NLMK Pennsylvania pays $160 million in Section 232 tariffs while awaiting exemption ruling

Friday, 15 February 2019 23:32:55 (GMT+3)   |   San Diego

NLMK Pennsylvania has paid $160 million in tariffs since Section 232 tariffs were announced in March 2018, and according to a local media interview with the company’s president, “there is no end in sight.”

Bob Miller, president of NLMK Pennsylvania, which employs about 750 people between a steel plant in Farrell, Pennsylvania and a coatings facility in Sharon, Pennsylvania, said the company’s tariff bill would be “staggering for a steelmaker of any size.”

“We’re probably the poster child for tariffs,’’ Miller said. “I can’t imagine anybody paying more money in tariffs than we have.”

NLMK Pennsylvania is owned by Russia-based Novolipetsk Steel, and the company relies on its overseas parent company for most of the slab it uses to roll into flat rolled steel.  The company filed for a tariff exemption with the US Department of Commerce just days after the tariffs were implemented, because Miller said it’s difficult if not impossible to acquire US-produced slab. However, US steel producers including AK Steel have objected to the filing, claiming that the US steel market has the capacity to fill NLMK’s supply needs.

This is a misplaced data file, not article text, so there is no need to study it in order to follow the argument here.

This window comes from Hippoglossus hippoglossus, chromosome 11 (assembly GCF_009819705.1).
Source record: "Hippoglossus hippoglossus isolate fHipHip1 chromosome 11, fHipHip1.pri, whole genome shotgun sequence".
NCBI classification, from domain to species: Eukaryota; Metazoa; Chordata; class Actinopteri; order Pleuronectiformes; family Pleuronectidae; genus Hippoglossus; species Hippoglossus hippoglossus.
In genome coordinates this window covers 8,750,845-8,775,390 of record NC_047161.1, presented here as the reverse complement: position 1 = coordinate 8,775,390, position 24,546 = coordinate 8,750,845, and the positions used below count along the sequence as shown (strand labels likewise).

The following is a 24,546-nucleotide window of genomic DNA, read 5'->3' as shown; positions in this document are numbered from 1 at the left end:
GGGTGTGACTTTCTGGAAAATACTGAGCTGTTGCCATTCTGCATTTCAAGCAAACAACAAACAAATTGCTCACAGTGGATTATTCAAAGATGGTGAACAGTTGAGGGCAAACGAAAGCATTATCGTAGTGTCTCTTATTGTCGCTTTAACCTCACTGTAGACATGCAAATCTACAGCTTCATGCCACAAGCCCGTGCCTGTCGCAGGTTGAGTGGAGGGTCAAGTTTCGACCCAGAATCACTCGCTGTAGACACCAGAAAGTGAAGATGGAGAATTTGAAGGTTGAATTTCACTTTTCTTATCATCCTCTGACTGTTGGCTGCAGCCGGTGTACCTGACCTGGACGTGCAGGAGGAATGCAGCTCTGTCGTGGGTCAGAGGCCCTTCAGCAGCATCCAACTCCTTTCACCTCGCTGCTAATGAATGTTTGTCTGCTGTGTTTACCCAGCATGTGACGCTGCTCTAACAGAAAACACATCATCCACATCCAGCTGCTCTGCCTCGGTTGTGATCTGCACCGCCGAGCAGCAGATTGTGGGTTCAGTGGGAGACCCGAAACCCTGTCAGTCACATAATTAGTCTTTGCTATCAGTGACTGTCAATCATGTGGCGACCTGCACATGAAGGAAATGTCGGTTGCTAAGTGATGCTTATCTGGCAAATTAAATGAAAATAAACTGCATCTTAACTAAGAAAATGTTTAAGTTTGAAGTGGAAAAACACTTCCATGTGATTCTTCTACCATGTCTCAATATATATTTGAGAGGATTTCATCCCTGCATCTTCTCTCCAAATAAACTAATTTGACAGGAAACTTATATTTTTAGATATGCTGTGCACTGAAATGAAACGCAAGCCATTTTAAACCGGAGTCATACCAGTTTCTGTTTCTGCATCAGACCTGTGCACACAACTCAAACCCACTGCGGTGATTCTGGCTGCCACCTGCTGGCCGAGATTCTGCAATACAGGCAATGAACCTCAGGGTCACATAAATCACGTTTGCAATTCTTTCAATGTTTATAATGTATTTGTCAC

The DOC has not yet issued a ruling, and until then, NLMK has to pay the 25 percent tariff in order to keep operations running. If the DOC rules in the company’s favor, the decision would be retroactive and NLMK could recoup most of its tariff costs.

Additionally, before the tariffs were announced, the company announced plans to spend $600 million on upgrades to its operations over a five-year period. Miller said they had to suspend the capital expenditure program, with only preliminary engineering work completed before the halt.

Miller said a critical part of the upgrade is installing a $100 million walking beam reheat furnace, which can reheat slab much faster and less expensively than the mill’s current technology.

Miller said the project will solidify the company’s future in Farrell, and increase the company’s competitiveness. But any further progress on the project will have to wait until the DOC ruling.

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